Survey Shows Healthcare Woes
"We own cars, we save for college, we've saved for retirement," she said. "We've done what we're supposed to do."
Elliot was involved in a car accident a year ago and doctors said she couldn't work any more. She lost her health insurance and job.
The Missouri Association for Social Welfare Survey highlights the plight of people like the Elliotts in a state the group says does not make healthcare or insurance affordable.
"Around 85 percent of our respondents say that their healthcare premiums go up," said Sharon Feltman of the Missouri Association for Social Welfare, "while about 57 percent of the respondents say they don't know why.
At the state capitol, lawmakers are trying to deal with the healthcare issue by passing bills like House Bill 818.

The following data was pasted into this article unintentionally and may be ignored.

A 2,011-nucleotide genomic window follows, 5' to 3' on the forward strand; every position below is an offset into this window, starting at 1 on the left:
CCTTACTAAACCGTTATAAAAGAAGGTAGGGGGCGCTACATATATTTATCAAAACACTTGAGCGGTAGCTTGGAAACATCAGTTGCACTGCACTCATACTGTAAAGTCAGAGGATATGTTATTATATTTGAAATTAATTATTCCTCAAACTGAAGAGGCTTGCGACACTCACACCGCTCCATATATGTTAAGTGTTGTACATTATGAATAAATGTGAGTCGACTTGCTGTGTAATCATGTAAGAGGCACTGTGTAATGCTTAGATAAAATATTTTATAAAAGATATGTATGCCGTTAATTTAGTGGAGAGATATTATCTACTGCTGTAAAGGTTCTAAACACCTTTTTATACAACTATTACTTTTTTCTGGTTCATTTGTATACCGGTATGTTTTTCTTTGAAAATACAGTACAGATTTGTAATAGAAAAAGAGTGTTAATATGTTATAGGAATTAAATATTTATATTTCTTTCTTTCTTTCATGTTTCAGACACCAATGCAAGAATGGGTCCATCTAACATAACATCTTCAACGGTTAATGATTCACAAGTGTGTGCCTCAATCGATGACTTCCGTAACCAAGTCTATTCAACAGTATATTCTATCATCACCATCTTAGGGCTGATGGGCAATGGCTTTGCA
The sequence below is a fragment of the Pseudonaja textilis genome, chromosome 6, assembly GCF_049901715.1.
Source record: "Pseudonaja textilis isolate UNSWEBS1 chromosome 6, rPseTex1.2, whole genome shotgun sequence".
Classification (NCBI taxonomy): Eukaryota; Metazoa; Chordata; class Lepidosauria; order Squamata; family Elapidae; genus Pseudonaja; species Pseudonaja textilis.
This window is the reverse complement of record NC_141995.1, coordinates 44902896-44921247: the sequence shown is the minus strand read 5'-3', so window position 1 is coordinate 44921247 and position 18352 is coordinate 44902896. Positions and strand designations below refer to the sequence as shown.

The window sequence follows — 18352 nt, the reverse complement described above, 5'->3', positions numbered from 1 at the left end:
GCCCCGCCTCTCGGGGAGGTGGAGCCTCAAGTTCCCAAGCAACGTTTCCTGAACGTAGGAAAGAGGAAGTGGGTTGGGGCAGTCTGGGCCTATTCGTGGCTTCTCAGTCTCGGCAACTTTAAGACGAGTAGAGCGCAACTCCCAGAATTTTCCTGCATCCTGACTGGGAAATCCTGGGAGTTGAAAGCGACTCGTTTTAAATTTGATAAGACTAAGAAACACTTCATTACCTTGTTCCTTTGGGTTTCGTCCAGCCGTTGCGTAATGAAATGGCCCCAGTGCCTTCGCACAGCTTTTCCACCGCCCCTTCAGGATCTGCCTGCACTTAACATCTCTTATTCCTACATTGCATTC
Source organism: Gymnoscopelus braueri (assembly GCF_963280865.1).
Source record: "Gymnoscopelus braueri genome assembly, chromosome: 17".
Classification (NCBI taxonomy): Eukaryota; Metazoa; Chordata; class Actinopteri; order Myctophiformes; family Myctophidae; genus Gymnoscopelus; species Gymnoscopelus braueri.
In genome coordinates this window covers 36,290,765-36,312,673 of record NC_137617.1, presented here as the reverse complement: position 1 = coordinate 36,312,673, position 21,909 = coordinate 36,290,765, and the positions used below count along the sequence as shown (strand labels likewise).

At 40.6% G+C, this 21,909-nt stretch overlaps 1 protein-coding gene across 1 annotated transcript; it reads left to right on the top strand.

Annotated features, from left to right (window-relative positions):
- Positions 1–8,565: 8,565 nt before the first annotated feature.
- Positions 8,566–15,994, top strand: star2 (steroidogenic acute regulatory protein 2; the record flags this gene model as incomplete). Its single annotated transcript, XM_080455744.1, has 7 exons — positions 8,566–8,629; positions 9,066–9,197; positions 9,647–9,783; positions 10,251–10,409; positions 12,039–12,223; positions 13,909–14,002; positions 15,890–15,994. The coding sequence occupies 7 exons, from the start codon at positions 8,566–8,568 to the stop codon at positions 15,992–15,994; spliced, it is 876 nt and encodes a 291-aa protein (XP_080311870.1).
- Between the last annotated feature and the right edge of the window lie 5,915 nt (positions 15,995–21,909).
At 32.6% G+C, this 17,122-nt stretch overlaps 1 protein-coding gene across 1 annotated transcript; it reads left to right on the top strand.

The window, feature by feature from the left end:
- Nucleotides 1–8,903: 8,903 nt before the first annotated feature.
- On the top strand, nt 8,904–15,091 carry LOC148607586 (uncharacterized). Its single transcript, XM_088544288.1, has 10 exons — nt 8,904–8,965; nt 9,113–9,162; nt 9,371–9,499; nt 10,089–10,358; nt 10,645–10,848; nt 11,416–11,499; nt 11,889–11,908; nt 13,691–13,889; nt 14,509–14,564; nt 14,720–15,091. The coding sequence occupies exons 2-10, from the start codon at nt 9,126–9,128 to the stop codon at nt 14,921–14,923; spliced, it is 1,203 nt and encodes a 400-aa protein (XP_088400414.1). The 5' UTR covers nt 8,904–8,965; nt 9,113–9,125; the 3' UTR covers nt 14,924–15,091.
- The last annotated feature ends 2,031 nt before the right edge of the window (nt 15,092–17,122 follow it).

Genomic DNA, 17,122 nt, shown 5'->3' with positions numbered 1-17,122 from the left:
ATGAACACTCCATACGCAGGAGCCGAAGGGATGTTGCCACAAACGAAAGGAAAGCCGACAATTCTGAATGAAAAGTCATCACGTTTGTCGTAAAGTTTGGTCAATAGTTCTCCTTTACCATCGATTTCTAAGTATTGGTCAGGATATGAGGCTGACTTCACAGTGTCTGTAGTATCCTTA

"It is a bill that will help us fundamentally change the state's healthcare policy towards the objective of the indivudal and away from the objectives of the employer," said Rep. Doug Ervin (R-Kearney)
Until then, people like the Elliotts may have to cut back on normal activities.
"The kids have summer coming up," said Elliot. "They'd like to go on vacation. They'd like to do their summer camps. And right now, it's not feasable for any of that."